Saturday, November 18, 2006

Sarah Keyes photo update

The real problem with the Sarah Keyes photo is the dress worn by the woman in the photo -- it doesn't have the long, pointed bodice typical of the 1840s but the straight, natural waist more typical of the 1850s and '60s. However, older women often don't follow the latest fashion trends and other photos from the 1840s show women wearing dresses with a natural waistline. We'll see what some clothing experts have to say.

Sunday, November 12, 2006

Minnesota starvation experiment I

In the fall of 1944, 36 volunteers arrived at the University of Minnesota to take part in an audacious year-long experiment: they agreed to starve to save others.

The project was the brainchild of Dr. Ancel Keys, the physiologist who had invented of the K-ration. It had become obvious that with WWII winding down, something would have to be done to save the millions of starving people who had lived through the war. In order to understand how to rehabilitate the starving, however, Dr. Keys first needed to know more about the process and effects of starvation itself, and so the experiment was born.

The participants, healthy young conscientious objectors carefully selected from a pool of applicants, underwent a three-month control period, six months of starvation, and three months of rehabilitation. During the starvation phase, the men were fed about half of their daily caloric requirement and lost about a quarter of their body weight. Throughout the study the men underwent a barrage of tests to monitor the physical and psychological effects of starvation and refeeding; they also recorded their experiences in diaries, another important source of data.

One of the researchers wrote a pamphlet with suggestions on how refeed the starving which came out in 1946 (the centennial of the Donner Party), but the study's results weren't completed until four years later. In 1950 the University of Minnesota Press published The Biology of Human Starvation in two honking volumes of over 600 pages each, chock full of huge indigestible chunks of data (charts, graphs, statistics) amidst the text passages. This work is hard to get hold of and a hard slog to get through, at least for a layperson. Now, however, there's a reasonable alternative. Todd Tucker's recent The Great Starvation Experiment: The Story of the Heroic Men Who Starved so That Millions Could Live (New York: Free Press, 2006) is a fascinating history of the study, focusing primarily but by no means exclusively on the human guinea pigs.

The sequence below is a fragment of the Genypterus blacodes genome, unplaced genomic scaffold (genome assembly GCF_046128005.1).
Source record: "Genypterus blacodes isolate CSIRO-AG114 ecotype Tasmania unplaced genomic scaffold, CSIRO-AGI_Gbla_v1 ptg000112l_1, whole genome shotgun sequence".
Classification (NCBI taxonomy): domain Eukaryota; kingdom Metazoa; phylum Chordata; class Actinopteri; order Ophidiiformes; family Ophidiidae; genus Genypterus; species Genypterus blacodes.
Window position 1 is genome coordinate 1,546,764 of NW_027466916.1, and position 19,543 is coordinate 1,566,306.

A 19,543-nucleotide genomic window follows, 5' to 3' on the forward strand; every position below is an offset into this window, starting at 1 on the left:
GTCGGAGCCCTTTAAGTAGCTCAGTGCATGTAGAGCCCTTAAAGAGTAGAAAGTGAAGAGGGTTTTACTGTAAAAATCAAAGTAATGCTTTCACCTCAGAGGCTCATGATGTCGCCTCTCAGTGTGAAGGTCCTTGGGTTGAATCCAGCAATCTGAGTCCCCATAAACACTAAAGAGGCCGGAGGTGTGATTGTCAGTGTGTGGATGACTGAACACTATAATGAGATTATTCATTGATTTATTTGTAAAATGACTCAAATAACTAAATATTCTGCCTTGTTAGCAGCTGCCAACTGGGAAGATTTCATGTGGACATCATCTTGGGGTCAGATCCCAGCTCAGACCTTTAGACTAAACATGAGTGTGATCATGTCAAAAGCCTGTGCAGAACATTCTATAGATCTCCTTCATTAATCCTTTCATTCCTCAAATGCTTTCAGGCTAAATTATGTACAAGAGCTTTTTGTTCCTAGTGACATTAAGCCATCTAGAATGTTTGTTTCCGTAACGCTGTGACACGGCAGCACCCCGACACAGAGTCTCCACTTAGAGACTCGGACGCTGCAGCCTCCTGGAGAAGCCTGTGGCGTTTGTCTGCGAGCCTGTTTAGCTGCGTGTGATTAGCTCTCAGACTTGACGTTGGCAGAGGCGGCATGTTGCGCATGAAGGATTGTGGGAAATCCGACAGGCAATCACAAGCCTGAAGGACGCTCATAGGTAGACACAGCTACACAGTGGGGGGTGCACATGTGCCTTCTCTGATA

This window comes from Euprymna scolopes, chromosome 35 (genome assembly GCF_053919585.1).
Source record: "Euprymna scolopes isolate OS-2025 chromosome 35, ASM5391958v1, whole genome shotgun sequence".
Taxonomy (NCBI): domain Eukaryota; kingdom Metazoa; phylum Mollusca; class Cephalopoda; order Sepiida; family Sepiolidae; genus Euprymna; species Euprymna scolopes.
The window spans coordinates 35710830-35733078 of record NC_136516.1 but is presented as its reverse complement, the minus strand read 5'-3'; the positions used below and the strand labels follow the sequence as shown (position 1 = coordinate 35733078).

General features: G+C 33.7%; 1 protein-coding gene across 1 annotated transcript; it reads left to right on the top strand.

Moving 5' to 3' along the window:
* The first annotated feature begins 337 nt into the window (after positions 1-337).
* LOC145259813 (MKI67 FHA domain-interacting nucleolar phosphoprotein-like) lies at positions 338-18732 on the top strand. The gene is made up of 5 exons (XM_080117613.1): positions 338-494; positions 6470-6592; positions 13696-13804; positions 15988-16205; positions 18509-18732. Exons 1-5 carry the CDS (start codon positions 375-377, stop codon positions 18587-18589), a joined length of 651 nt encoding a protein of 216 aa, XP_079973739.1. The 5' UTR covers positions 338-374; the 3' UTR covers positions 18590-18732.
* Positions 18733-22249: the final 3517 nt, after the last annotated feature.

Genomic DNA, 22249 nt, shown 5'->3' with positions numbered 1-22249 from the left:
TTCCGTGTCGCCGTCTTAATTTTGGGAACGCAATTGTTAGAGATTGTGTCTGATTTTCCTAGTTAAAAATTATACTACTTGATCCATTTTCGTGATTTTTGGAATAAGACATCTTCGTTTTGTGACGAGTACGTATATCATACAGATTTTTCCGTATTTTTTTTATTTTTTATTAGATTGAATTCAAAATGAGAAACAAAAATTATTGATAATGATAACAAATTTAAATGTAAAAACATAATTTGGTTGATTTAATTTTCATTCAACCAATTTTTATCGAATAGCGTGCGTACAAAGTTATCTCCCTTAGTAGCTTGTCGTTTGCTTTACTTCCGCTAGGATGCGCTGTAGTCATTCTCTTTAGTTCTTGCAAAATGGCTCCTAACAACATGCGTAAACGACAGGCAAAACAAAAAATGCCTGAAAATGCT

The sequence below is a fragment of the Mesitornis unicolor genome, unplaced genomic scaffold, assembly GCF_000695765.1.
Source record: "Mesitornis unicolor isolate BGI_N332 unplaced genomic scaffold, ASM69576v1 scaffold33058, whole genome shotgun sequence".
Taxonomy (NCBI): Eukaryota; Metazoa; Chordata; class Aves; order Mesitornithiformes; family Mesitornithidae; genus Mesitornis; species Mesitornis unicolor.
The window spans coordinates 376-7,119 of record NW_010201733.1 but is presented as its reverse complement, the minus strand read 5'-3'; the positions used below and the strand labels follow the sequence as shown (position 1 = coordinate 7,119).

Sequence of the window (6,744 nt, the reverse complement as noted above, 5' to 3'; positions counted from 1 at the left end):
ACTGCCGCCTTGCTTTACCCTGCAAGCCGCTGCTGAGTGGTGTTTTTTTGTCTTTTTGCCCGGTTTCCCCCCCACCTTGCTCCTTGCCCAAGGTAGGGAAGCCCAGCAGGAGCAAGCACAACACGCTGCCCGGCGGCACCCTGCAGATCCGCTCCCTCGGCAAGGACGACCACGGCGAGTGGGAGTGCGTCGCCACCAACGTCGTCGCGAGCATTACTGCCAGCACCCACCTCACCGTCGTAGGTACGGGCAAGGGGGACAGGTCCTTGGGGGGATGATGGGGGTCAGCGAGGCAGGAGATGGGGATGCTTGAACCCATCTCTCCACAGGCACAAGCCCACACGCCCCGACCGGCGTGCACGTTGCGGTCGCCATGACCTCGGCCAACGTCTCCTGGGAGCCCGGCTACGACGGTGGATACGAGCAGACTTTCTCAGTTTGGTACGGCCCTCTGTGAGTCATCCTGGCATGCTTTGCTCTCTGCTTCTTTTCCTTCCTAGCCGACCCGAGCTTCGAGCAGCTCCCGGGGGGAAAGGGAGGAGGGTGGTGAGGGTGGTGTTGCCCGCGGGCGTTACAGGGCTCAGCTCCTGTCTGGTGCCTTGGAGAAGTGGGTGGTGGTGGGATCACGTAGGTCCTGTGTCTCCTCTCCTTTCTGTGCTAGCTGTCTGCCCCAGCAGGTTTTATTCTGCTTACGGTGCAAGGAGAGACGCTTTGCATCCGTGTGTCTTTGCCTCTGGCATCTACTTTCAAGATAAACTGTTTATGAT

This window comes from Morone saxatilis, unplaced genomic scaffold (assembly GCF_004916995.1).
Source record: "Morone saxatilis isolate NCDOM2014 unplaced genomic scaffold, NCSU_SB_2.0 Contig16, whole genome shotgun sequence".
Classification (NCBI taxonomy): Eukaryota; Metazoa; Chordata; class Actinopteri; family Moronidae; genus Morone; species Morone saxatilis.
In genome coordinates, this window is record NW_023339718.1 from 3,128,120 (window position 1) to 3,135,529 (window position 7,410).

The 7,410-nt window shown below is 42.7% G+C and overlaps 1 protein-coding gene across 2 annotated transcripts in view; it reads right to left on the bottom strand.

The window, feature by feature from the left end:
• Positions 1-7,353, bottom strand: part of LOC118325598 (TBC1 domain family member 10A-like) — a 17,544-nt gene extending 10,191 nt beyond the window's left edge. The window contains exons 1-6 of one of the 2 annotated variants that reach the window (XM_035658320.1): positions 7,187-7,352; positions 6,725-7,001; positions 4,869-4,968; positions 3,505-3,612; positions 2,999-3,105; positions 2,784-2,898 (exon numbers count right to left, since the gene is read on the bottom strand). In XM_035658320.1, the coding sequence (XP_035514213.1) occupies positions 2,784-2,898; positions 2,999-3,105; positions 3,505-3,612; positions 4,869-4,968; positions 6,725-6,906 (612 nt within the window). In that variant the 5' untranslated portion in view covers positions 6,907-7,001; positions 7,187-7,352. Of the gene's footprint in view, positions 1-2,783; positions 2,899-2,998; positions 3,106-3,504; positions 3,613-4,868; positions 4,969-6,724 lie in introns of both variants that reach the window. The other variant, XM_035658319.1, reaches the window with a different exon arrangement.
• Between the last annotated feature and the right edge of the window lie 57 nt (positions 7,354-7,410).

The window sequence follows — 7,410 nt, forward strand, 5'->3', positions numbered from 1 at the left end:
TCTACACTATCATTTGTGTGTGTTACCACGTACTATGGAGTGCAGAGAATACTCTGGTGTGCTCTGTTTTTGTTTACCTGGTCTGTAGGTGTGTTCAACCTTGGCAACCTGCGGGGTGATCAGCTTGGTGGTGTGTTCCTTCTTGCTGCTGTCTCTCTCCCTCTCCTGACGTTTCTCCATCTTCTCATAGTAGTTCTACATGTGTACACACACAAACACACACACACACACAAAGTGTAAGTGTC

"So what does this have to do with the Donner Party?" you ask. A lot! I have long believed that it's impossible to understand the Donner tragedy without taking into account the physiological and psychological effects of stress and starvation on human beings. The Minnesota experiment made monumental strides in advancing our knowledge of starvation and Tucker's book, in turn, makes the Minnesota study available.

More later.

Friday, November 10, 2006

Recent archaeology

The proposed expansion of the Emigrant Trails Museum at Donner Memorial State Park requires a preliminary environmental survey of the area, so an archaeological team has been digging near the museum for the past few weeks. According to a recent article in the Reno Gazette-Journal by Frank Mullen, "So far, the archaeologists have found rusted round and square nails, broken plates, tin cans, metal cups, arrowheads and scatters of basalt chips, a rock used for tools by ancient Indians." Even if some of the non-Indian artifacts can be confidently dated to the mid-nineteenth century, it would be impossible to tell whether they're associated with the Donner Party. Frank quotes Jeff Brooke, an associate state archaeologist: "An artifact would have to say 'Donner' right on it for us to be sure." It'll be interesting to see what turns up.

Wednesday, November 08, 2006

William H. Eddy

William Eddy's third marriage has been a mystery. All anybody knew about his third wife was that her name was A. M. Pardee or Pardoe and that she was from St. Louis. I've been doing some poking around and am pretty certain that her name was actually Ann M. Purdy and that she married Eddy in St. Louis in April 1854. After Eddy's death in December 1859, Ann returned to her family in Missouri and lived the rest of her life there. This identification still needs to be verified, but it's a working hypothesis, anyway.

Sunday, November 05, 2006

New Book

Marc McLaughlin's new book has just come out. The Donner Party: Weathering the Storm "focuses on how extreme weather challenged the emigrants and their heroic rescuers." I've seen some of the chapters and this looks to be a fine addition to our understanding of the Donner tragedy. Visit Mark's website at for ordering information.

Good deal

I just visited the Patrice Press website and was vexed to discover that Greg is offering Maps of the California Trail at half price -- this after I paid full price for it a couple of weeks ago! It's a great resource for trail enthusiasts, consisting of topo maps with the trail clearly marked, and historical quotes, too. Donner buffs will be particularly interested in the maps of Hastings Cutoff and the Truckee Route. Visit for details. Disclaimer: This is a public service announcement; I have no financial interest in promoting this or any book I didn't write myself.

Grandma Keyes photo flap

The November 2006 issue of folio, the newsletter of the Patrice Press, details a lengthy e-mail exchange about the authenticity of the photograph of Sarah Keyes at Sutter's Fort. In "Who Is This Lady?" Greg Franzwa and his correspondents discuss a wide variety of topics including daguerreotypes, 19th century women's costume, Grandma Keyes, her burial, and Alcove Spring. Well, I think the photo's genuine and am writing a letter to the editor detailing my reasons. Greg thrives on controversy so I think he'll enjoy my response, even if he doesn't agree.